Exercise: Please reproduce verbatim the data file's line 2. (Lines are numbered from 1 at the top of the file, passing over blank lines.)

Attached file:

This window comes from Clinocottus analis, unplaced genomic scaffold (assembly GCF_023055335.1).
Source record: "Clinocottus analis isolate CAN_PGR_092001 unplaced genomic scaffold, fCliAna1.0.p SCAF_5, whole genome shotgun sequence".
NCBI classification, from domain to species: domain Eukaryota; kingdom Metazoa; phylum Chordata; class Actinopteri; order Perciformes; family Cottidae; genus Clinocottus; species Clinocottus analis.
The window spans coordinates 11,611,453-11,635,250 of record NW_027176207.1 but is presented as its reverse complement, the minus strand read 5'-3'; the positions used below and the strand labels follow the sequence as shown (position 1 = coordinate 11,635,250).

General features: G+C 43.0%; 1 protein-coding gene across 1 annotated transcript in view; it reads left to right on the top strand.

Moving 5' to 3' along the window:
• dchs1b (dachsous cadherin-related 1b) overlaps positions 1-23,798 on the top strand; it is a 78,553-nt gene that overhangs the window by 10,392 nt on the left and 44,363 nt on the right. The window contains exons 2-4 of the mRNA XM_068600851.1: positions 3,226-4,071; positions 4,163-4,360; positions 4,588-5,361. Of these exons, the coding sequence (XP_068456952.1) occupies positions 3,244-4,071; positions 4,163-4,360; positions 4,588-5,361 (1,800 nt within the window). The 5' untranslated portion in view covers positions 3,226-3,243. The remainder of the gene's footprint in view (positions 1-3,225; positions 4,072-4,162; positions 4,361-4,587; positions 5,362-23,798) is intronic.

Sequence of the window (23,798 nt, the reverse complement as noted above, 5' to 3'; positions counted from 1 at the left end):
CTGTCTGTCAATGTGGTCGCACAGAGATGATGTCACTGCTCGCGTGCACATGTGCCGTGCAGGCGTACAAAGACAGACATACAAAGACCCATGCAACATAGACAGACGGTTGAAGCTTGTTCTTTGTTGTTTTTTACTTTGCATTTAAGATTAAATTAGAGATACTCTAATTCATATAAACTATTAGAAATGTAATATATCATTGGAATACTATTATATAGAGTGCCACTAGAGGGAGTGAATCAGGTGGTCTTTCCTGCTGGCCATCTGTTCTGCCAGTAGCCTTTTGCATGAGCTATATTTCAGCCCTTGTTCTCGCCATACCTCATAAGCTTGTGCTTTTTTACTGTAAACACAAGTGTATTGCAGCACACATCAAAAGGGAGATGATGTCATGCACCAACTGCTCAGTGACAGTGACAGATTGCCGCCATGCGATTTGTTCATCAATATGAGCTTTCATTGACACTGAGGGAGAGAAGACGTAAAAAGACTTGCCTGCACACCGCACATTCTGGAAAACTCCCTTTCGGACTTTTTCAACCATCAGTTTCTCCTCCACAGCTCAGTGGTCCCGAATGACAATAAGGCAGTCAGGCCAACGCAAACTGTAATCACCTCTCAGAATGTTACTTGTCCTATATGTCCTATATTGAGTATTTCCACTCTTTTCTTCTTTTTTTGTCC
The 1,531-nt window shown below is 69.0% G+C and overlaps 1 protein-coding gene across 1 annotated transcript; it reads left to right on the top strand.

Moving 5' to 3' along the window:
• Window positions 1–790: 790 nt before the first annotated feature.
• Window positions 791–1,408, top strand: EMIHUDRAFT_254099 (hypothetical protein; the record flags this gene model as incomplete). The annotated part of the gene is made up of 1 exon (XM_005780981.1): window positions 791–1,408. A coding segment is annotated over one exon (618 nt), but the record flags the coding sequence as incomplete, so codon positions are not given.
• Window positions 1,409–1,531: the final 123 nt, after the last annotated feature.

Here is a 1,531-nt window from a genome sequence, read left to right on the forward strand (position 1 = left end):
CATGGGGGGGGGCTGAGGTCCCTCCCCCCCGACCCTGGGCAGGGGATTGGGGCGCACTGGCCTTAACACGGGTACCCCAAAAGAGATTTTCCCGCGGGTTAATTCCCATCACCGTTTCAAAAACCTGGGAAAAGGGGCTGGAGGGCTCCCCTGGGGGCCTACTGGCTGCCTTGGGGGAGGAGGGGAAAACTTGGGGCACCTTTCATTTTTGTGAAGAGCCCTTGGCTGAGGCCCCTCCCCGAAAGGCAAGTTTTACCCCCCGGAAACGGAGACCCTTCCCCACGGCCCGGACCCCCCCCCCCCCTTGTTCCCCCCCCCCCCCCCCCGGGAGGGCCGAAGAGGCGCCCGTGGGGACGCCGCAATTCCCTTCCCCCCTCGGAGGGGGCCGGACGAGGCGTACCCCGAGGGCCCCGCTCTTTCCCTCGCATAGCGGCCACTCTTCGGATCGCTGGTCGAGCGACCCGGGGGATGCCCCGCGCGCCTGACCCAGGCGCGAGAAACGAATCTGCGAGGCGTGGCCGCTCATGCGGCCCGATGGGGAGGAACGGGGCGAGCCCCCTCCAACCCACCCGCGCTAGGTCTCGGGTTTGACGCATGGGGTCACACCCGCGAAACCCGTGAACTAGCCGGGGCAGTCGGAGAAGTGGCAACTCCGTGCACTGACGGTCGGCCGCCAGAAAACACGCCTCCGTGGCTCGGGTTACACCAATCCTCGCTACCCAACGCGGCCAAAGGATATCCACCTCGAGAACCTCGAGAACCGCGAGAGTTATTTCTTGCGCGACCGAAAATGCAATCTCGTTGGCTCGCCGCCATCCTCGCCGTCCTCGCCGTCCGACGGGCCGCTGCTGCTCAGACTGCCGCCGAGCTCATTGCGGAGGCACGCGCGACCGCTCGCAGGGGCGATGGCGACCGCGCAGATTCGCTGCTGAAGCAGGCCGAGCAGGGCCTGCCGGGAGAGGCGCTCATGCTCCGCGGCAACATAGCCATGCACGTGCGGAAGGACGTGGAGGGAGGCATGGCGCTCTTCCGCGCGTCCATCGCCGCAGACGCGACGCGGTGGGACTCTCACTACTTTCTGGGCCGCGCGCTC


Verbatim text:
Source record: "Clinocottus analis isolate CAN_PGR_092001 unplaced genomic scaffold, fCliAna1.0.p SCAF_5, whole genome shotgun sequence".